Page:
Galaxy Z Fold 2 in hands

Hardware: Improved durability

Samsung has brought across the ‘Ultra Thin Glass’ (UTG) material from the Galaxy Z Flip to the Fold 2 so the inner display isn’t as delicate this time around though keep in mind it isn’t as tough as the protective glass normally found on smartphones or the one found on the device’s outer display. That said, it is well protected when closed so you can throw it in your pocket or bag without worrying about damaging it.

On top of the UTG is a plastic layer followed by a pre-applied plastic screen protector so the display feels plastic to the touch and, just like other plastic screen protectors can be marked with a nail if you try. There’s also two plastic nubs on the edge of the display in addition to a border that juts out slightly to prevent the glass from shattering when closing the device. This means that there is still a tiny gap between the screens when folded which never really bothered me.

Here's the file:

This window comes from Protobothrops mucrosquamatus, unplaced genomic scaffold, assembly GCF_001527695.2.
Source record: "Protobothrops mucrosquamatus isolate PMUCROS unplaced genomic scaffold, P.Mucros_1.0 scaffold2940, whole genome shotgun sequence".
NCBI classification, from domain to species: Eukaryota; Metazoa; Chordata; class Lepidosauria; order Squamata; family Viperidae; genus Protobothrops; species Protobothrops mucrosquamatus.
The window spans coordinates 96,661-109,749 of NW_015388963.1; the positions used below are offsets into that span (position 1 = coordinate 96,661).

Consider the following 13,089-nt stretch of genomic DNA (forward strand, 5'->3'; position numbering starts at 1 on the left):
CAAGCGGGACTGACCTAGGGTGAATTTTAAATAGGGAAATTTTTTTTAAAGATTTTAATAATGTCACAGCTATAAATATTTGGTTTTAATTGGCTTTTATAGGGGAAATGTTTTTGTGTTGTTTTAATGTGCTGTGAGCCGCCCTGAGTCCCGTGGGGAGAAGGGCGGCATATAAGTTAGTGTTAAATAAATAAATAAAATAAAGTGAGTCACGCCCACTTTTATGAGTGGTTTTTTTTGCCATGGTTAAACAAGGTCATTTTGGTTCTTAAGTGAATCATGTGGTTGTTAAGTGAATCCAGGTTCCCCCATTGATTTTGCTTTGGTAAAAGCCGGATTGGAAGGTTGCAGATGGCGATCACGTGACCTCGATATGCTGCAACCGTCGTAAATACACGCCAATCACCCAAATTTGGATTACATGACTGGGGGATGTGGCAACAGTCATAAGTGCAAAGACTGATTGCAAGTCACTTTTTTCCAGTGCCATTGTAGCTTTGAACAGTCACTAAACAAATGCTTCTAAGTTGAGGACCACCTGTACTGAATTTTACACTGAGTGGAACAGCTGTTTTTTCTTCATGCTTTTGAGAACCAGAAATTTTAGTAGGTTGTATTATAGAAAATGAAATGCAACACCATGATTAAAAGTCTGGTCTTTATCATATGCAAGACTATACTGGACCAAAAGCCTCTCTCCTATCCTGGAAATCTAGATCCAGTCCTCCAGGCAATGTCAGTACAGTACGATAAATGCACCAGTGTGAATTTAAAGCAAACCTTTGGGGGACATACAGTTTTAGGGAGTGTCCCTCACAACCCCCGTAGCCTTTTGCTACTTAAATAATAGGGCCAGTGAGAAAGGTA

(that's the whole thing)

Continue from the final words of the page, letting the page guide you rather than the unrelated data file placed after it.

There is a new rubber brush mechanism inside the hinge to help prevent dust and debris from entering the internals of the phone and, as YouTuber JerryRigEverything proved in his teardown, it performs much better than its predecessor in this department. Keep in mind that unlike most other flagship smartphones, the Galaxy Z Fold 2 isn’t dust or water proof so trips to the beach are out of the question.

There is a visible crease where the device folds but much like the holepunch camera, you forget it’s there from the moment you start using the phone.

My main complaint with the inner display is that it doesn’t take long before the pre-applied screen protector starts to form air bubbles which is much more noticeable and distracting. My review unit began to show air bubbles within the first week and it’s something that seems unavoidable since the underlying display moves slightly every time you open and close the phone. The screen protector isn’t structurally integral to the display like it was in the original model so it can be removed without causing damage to the screen, however, Samsung doesn’t recommend it.